Keeping a passion for gardening alive
Occupational therapist Sharon Howell shares some tips on how to keep a loved one gardening, even if they have decreased mobility.
Spending time in the garden has endless benefits – you get fresh air, exercise and a bit of ‘me’ time. Occupational therapist Sharon Howell adds, “Maintaining an interest in gardening can be important for an older person’s independence, overall functioning and wellbeing.
But what if that precious time outdoors for your loved one becomes difficult? With the help of some tips and equipment, you can help transform your loved one's garden into a user-friendly oasis.
Spending time in the garden has endless benefits – you get fresh air, exercise and a bit of ‘me’ time.
Raised garden beds
Raised garden beds can help transform an avid gardener’s life. There’s no need for your loved one to kneel or sit down in the earth and then worry about how they’re going to get up again. These gardens can be built to a height that suits individual needs.
There are steel or wooden options, or if you’re up to the challenge, you can build one yourself. Fit the raised garden bed into a part of the garden that’s easily accessed and make sure it’s the right height. Then get your loved one planting.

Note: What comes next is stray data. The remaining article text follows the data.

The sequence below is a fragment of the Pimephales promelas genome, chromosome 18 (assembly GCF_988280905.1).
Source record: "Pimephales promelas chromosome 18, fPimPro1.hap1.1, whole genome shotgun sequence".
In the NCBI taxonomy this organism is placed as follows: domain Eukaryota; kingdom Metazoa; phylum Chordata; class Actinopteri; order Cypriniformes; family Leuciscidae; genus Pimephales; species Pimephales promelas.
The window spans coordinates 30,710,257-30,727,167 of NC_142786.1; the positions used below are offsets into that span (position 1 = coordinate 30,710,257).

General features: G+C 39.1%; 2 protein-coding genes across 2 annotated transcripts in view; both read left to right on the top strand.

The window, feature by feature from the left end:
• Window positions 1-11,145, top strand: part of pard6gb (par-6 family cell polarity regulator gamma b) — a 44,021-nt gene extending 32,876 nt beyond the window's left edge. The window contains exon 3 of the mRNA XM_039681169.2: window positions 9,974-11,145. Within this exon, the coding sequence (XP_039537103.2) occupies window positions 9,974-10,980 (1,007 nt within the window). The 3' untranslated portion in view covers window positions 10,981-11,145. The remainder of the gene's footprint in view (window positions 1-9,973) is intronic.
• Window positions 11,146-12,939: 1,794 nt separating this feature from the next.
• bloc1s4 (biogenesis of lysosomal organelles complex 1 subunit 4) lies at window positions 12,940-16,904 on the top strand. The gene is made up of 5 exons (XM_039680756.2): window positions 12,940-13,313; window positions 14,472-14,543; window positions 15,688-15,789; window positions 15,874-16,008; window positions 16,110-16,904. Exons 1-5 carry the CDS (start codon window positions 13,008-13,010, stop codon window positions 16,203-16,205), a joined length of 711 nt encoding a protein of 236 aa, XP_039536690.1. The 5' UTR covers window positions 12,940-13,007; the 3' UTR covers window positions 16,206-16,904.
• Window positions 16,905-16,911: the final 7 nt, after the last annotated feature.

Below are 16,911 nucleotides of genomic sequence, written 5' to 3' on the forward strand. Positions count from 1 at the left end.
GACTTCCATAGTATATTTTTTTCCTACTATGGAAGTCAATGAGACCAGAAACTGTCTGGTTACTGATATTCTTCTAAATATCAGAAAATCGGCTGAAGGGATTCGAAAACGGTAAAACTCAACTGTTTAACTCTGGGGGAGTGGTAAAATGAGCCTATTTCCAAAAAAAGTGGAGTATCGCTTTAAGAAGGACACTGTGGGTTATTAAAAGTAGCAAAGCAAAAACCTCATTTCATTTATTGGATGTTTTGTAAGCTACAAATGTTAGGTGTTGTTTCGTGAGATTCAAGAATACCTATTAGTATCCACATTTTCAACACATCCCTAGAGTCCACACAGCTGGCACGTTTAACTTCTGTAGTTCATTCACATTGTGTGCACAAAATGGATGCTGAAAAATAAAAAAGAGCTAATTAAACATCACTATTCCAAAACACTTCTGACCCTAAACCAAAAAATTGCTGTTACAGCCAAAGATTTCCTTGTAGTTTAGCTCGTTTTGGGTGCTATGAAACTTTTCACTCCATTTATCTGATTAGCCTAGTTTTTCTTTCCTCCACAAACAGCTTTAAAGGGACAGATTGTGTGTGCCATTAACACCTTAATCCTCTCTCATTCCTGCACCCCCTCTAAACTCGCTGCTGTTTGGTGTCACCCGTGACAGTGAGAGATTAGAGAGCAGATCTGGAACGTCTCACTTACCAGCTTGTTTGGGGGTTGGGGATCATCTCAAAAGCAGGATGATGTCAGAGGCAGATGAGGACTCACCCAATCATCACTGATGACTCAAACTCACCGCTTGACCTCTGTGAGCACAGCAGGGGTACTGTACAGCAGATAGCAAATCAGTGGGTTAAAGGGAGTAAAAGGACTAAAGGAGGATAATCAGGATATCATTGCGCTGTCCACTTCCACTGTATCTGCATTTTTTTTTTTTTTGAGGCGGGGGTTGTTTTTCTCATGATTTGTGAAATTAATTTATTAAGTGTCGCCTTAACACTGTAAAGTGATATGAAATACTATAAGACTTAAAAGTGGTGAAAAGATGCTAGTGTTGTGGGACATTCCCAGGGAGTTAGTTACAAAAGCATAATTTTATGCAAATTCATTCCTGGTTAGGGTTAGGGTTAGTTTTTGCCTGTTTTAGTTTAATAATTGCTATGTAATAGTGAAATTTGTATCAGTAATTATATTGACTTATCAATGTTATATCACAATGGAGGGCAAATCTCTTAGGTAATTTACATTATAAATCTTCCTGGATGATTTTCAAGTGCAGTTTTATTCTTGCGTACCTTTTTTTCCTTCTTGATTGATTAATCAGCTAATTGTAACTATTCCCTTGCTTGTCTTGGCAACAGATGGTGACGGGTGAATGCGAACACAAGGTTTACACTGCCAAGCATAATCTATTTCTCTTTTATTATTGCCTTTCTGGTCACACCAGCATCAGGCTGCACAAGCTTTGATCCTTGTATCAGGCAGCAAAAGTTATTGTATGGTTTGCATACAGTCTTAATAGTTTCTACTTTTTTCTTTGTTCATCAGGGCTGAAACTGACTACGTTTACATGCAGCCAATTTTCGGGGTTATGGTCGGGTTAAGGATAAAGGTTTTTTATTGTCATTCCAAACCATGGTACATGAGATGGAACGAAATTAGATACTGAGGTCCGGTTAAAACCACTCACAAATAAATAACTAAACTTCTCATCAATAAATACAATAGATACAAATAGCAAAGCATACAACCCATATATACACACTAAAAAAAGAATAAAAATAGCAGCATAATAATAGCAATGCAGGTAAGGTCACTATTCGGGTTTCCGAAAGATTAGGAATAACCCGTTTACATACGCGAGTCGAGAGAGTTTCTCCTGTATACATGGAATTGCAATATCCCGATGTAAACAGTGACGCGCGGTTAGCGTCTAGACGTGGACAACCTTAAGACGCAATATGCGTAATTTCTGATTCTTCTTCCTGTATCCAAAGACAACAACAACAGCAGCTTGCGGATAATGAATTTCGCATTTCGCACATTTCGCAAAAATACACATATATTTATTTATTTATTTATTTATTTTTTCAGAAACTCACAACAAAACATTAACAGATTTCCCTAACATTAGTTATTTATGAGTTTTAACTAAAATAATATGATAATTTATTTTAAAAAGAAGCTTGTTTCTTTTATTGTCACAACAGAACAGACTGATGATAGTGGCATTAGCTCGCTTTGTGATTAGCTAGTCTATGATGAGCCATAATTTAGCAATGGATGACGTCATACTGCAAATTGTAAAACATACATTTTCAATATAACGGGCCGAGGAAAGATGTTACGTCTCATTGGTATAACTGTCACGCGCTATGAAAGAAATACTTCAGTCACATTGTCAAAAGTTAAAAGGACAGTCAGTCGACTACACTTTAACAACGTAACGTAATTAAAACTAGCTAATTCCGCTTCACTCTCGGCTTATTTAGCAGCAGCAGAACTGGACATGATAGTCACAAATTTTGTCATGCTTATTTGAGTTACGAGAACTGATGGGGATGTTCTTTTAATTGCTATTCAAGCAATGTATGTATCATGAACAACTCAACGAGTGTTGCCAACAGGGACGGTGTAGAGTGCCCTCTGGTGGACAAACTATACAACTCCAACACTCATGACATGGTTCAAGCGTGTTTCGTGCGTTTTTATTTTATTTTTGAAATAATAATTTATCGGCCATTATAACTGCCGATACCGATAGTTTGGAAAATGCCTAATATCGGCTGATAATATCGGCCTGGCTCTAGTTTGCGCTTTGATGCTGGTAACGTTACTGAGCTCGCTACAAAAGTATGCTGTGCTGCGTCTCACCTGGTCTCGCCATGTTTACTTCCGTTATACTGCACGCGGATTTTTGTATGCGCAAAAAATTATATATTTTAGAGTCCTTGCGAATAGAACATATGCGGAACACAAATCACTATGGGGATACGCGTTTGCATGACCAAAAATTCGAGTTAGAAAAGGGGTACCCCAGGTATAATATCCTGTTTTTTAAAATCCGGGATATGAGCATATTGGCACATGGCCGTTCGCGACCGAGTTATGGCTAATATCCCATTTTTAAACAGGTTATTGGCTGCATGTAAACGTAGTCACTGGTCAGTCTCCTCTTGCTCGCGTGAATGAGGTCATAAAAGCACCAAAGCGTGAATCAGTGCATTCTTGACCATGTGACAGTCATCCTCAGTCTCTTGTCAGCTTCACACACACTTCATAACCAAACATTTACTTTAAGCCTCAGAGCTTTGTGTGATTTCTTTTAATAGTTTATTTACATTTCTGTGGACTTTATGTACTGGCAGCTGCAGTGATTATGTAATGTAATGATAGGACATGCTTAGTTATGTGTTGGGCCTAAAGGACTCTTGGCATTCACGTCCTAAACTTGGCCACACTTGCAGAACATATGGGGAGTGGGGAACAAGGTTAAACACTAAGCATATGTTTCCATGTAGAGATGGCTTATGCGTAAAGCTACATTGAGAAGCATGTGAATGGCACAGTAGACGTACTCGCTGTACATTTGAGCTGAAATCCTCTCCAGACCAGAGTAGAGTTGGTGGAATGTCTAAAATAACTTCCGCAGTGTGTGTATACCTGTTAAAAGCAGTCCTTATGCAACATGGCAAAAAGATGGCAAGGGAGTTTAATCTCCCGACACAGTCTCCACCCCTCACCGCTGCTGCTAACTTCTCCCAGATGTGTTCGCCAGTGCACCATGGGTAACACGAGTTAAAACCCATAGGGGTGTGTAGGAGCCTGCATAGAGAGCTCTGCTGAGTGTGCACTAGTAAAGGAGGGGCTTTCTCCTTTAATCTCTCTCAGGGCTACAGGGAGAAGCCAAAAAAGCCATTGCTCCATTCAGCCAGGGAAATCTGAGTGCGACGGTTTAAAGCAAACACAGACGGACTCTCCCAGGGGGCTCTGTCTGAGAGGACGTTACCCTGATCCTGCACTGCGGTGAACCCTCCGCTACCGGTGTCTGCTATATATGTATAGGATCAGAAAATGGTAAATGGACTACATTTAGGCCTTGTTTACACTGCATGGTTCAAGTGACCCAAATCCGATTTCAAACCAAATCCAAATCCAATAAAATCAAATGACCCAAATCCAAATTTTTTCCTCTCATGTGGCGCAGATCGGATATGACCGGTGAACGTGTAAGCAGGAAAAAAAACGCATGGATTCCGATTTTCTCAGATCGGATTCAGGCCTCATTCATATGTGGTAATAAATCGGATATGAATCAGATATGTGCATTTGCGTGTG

Tools for the job
You can now find gardening tools that are designed for people with restricted mobility at most gardening suppliers. Look online or take your loved one to a store so they can feel what’s best for them.
Many people also modify tools themselves, and find it works really well.
To take a load off their feet, your friend or relative could use a gardening seat or a kneeling pad to protect inflamed knee joints.
Weeds be gone!
If mowing the lawn has become an arduous task for your loved one, they could consider upgrading to a key-start, self-propelled lawnmower. It can reduce the effort and manual handling required for mowing.
Or, they could have artificial turf installed. Their evergreen lawn will be the envy of all their neighbours, and best of all, they’ll never have to water it.
Being strategic with planting is important. Your loved one could fill easily accessible pots – think windowsills, balconies and decks – generously with herbs, mixed lettuce and colourful flowers. Throughout the rest of the garden they could plant low-maintenance, drought-resistant foliage that doesn’t require too much upkeep.
There are always tricky situations that may require individual attention. Talk to an occupational therapist, who can provide specific advice to optimise your friend or relative’s independence and engagement with gardening.